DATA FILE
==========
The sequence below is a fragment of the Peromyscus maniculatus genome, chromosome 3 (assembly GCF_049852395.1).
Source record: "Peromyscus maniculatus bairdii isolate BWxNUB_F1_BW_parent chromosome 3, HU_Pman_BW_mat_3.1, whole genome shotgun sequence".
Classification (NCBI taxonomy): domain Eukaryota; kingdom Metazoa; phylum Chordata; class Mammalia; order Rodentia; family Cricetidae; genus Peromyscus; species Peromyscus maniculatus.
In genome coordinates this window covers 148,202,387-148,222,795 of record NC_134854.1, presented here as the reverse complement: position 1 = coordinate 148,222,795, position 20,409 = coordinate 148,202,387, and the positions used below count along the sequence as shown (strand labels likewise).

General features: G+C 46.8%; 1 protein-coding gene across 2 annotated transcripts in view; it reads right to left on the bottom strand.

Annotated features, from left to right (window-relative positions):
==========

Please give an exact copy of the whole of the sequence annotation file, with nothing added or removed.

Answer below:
The sequence below is a fragment of the Peromyscus maniculatus genome, chromosome 3 (assembly GCF_049852395.1).
Source record: "Peromyscus maniculatus bairdii isolate BWxNUB_F1_BW_parent chromosome 3, HU_Pman_BW_mat_3.1, whole genome shotgun sequence".
Classification (NCBI taxonomy): domain Eukaryota; kingdom Metazoa; phylum Chordata; class Mammalia; order Rodentia; family Cricetidae; genus Peromyscus; species Peromyscus maniculatus.
In genome coordinates this window covers 148,202,387-148,222,795 of record NC_134854.1, presented here as the reverse complement: position 1 = coordinate 148,222,795, position 20,409 = coordinate 148,202,387, and the positions used below count along the sequence as shown (strand labels likewise).

General features: G+C 46.8%; 1 protein-coding gene across 2 annotated transcripts in view; it reads right to left on the bottom strand.

Annotated features, from left to right (window-relative positions):